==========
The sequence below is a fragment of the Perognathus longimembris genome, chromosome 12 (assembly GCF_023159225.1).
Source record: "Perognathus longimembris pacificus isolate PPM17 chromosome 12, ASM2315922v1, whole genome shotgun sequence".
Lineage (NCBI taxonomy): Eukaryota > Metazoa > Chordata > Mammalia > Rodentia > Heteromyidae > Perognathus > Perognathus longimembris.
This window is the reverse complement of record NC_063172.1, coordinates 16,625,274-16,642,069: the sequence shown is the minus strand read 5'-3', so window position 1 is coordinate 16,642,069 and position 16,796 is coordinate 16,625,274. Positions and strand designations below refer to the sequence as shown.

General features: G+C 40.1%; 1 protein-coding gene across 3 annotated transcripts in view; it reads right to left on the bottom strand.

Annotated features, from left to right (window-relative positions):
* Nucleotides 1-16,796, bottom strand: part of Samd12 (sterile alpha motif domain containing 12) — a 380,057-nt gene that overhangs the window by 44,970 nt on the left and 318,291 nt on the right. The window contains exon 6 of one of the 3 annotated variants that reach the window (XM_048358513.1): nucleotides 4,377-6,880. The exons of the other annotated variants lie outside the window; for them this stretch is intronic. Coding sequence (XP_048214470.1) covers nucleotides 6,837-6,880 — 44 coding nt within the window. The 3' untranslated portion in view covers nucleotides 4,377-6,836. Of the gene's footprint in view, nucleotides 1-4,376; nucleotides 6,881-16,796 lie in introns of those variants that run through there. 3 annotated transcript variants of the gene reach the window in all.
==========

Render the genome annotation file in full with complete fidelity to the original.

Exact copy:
The sequence below is a fragment of the Perognathus longimembris genome, chromosome 12 (assembly GCF_023159225.1).
Source record: "Perognathus longimembris pacificus isolate PPM17 chromosome 12, ASM2315922v1, whole genome shotgun sequence".
Lineage (NCBI taxonomy): Eukaryota > Metazoa > Chordata > Mammalia > Rodentia > Heteromyidae > Perognathus > Perognathus longimembris.
This window is the reverse complement of record NC_063172.1, coordinates 16,625,274-16,642,069: the sequence shown is the minus strand read 5'-3', so window position 1 is coordinate 16,642,069 and position 16,796 is coordinate 16,625,274. Positions and strand designations below refer to the sequence as shown.

General features: G+C 40.1%; 1 protein-coding gene across 3 annotated transcripts in view; it reads right to left on the bottom strand.

Annotated features, from left to right (window-relative positions):
* Nucleotides 1-16,796, bottom strand: part of Samd12 (sterile alpha motif domain containing 12) — a 380,057-nt gene that overhangs the window by 44,970 nt on the left and 318,291 nt on the right. The window contains exon 6 of one of the 3 annotated variants that reach the window (XM_048358513.1): nucleotides 4,377-6,880. The exons of the other annotated variants lie outside the window; for them this stretch is intronic. Coding sequence (XP_048214470.1) covers nucleotides 6,837-6,880 — 44 coding nt within the window. The 3' untranslated portion in view covers nucleotides 4,377-6,836. Of the gene's footprint in view, nucleotides 1-4,376; nucleotides 6,881-16,796 lie in introns of those variants that run through there. 3 annotated transcript variants of the gene reach the window in all.